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In matters of diversity, equity and inclusion (DEI), we’re often told we need to win hearts and minds. The message is that if you make emotional and intellectual appeals that land just right, you can get everyone on board with your plans for a better future and a vision for a more equitable world.

But in recent months, there have been a lot of questions raised about whether winning hearts and minds is really enough to break down systemic barriers.

This got us thinking.

In the wake of this year’s surge in the Black Lives Matter movement, we saw empathy clumsily dished out – in some cases, like it was enough to make up for centuries of racism. But while some people have been paralyzed by guilt and emotion, others have rejected — or innocently forgotten — the discomfort quickly delivered and fast forgotten overzealous empathy can create.

The question has also been raised about whether we can really win over minds. People have found themselves asking whether rationality still as the same power it used to? In our “post truth” era, evidence has shown that objective facts often aren’t enough to win people over.

So if hearts are overworked to no clear end and if heads seem to be operating in whole new ways, we started to ponder two questions – are the days of winning hearts and minds over? And if they are, what do we do next?

Here are a few nuggets that got us thinking this week.

🎧 Podcast excerpt: why individual motivation can be irrelevant

Last month on the Adam Buxton podcast, author Zadie Smith broke down why we need to go beyond just ‘winning hearts and minds’ and actually break down the biases that sit at the heart of our systems. Talking about the 2008 financial crisis, she shared….

We can talk about the personal morality of the young men mostly who were our generation who went into the banks and performed daylight robbery basically and crashed the world economy. And certainly, they were dicks. But the fact that they were dicks is not really relevant. Regulation is what stops people from behaving that way. People are greedy and people are often venal and people are prejudiced and people are selfish and if you obsess about ‘changing hearts and minds’ I guess is the American idea, one blacked out instagram post at a time, for me it’s all smoke and mirrors. The only thing that makes a difference to people’s practical lives are equitable structures.

Zadie’s point sparked our thinking. Just this week in a panel we hosted on race, diversity, and progress, Nichelle Grant – Head of DEI at Siemens – shared that often we focus too much on the awareness piece of the equity puzzle; we rely on too heavily on unconscious bias training, leading people to believe that if they’re more aware of their biases, then that’s the job done. Surely we’ll be able to overcome them? When it comes to work, we know that it’s changing our systems and processes that dismantles systemic biases. So Zadie’s question got us thinking. How do we do that through our public offices and systems too?

GIF by @clorophillaclorophillas.

💌 Empathy’s design failings

We can overly obsess over winning hearts (and having our hearts won). But when we depend on empathy to help us make the right decisions, we make ourselves short-sighted. We get too focused on what’s here and now and whose plight moves us the most.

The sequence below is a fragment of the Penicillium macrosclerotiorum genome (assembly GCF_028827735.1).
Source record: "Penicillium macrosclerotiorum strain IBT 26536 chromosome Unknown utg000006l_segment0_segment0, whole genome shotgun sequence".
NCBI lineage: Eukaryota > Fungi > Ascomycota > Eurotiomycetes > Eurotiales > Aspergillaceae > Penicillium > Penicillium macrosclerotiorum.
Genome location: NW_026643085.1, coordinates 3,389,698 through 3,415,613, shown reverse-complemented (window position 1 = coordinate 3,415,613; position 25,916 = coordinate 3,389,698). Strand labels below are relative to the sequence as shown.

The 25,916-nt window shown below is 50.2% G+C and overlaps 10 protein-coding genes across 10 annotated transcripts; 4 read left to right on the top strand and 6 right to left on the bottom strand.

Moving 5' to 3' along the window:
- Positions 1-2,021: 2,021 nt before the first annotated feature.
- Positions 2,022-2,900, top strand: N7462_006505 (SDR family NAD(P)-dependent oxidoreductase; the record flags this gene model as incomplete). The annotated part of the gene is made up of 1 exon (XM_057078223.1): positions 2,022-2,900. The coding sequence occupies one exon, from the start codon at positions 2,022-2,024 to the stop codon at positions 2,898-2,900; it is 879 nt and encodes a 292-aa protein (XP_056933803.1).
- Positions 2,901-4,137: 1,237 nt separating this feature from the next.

Yale psychologist, Paul Bloom is firmly against empathy. Really. He even wrote a book about it. We loved Bloom’s 2019 interview with Vox (much faster than reading the book, no?) in which he said:

My beef is with empathy in particular, with its role in decision making… Empathy’s design failings have to do with the fact that it acts like a spotlight. It zooms you in. But spotlights only illuminate where you point them at, and for that reason empathy is biased.

Empathy is still a vital skill. But can we consistently hold empathy for everyone the way some inclusion conversations suggest? Will it guide us to make good decisions that are equitable for everyone? Check out Bloom’s interview for more food for thought.

Winner Champion GIF by @sadrie.

🤖 Modern methods for modern hearts and minds

McKinsey, however, say that winning hearts and minds is still an imperative. But in the modern context, the rules of engagement have evolved beyond, “give me the facts and speak to my values”. Instead, influencing others in your organization and getting them on board means more than delivering a great pitch or stoking empathy.

From Winning hearts and minds in the 21st century, McKinsey 2020.

Think about it. In the last few months, how has your company won you over – heart, mind or otherwise? Did you do something differently because of their influence?

✅ A challenge for your week ahead

Have a think about people and organizations who have won people over. Did they appeal to emotion? Or did they use rational arguments? Were they empathic? Did they actively show new behaviors? Maybe it was a mixture of all those things. What was the key to their success? How can you mirror what they did in your own actions? And what role can you play in breaking down societal and systemic inequalities?

This Got Us Thinking is a weekly blog that brings you easy-going nudges to think differently, do differently and experiment with how to be more inclusive. Each week, we dip into the unanswerable, nuanced and gray areas of inclusion and offer, not answers, but inklings. You can request a topic to be covered by the This Got Us Thinking series by reaching out to us here.

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